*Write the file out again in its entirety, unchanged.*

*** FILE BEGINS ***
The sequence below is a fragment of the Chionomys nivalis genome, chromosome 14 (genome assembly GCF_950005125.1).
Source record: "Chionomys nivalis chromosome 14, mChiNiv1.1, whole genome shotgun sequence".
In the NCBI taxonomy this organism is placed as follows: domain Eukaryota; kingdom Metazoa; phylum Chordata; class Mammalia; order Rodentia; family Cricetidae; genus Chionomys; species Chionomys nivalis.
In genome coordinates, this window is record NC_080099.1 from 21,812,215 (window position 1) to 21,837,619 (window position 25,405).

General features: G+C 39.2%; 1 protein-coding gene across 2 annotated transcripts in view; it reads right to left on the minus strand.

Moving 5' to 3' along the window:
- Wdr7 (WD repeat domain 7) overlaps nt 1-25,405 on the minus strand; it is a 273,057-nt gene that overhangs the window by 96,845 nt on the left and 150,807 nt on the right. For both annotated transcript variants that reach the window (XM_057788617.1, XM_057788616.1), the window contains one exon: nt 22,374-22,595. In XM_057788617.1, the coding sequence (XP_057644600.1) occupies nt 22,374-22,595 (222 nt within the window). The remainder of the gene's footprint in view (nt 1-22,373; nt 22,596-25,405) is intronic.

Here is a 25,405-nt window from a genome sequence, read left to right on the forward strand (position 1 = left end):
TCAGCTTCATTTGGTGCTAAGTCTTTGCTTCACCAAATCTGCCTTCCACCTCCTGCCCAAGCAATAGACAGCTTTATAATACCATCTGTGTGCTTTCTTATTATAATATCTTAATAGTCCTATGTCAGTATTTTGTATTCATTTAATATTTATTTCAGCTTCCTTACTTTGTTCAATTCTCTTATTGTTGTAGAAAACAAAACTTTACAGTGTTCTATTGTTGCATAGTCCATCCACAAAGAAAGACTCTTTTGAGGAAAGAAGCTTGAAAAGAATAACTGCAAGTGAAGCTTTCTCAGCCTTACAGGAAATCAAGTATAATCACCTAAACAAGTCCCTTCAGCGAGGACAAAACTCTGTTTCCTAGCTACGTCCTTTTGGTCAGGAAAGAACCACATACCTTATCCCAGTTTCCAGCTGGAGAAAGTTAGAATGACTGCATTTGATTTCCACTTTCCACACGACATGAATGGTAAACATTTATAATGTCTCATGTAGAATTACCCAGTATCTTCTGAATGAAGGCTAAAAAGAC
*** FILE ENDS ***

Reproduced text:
The sequence below is a fragment of the Chionomys nivalis genome, chromosome 14 (genome assembly GCF_950005125.1).
Source record: "Chionomys nivalis chromosome 14, mChiNiv1.1, whole genome shotgun sequence".
In the NCBI taxonomy this organism is placed as follows: domain Eukaryota; kingdom Metazoa; phylum Chordata; class Mammalia; order Rodentia; family Cricetidae; genus Chionomys; species Chionomys nivalis.
In genome coordinates, this window is record NC_080099.1 from 21,812,215 (window position 1) to 21,837,619 (window position 25,405).

General features: G+C 39.2%; 1 protein-coding gene across 2 annotated transcripts in view; it reads right to left on the minus strand.

Moving 5' to 3' along the window:
- Wdr7 (WD repeat domain 7) overlaps nt 1-25,405 on the minus strand; it is a 273,057-nt gene that overhangs the window by 96,845 nt on the left and 150,807 nt on the right. For both annotated transcript variants that reach the window (XM_057788617.1, XM_057788616.1), the window contains one exon: nt 22,374-22,595. In XM_057788617.1, the coding sequence (XP_057644600.1) occupies nt 22,374-22,595 (222 nt within the window). The remainder of the gene's footprint in view (nt 1-22,373; nt 22,596-25,405) is intronic.

Here is a 25,405-nt window from a genome sequence, read left to right on the forward strand (position 1 = left end):
TCAGCTTCATTTGGTGCTAAGTCTTTGCTTCACCAAATCTGCCTTCCACCTCCTGCCCAAGCAATAGACAGCTTTATAATACCATCTGTGTGCTTTCTTATTATAATATCTTAATAGTCCTATGTCAGTATTTTGTATTCATTTAATATTTATTTCAGCTTCCTTACTTTGTTCAATTCTCTTATTGTTGTAGAAAACAAAACTTTACAGTGTTCTATTGTTGCATAGTCCATCCACAAAGAAAGACTCTTTTGAGGAAAGAAGCTTGAAAAGAATAACTGCAAGTGAAGCTTTCTCAGCCTTACAGGAAATCAAGTATAATCACCTAAACAAGTCCCTTCAGCGAGGACAAAACTCTGTTTCCTAGCTACGTCCTTTTGGTCAGGAAAGAACCACATACCTTATCCCAGTTTCCAGCTGGAGAAAGTTAGAATGACTGCATTTGATTTCCACTTTCCACACGACATGAATGGTAAACATTTATAATGTCTCATGTAGAATTACCCAGTATCTTCTGAATGAAGGCTAAAAAGAC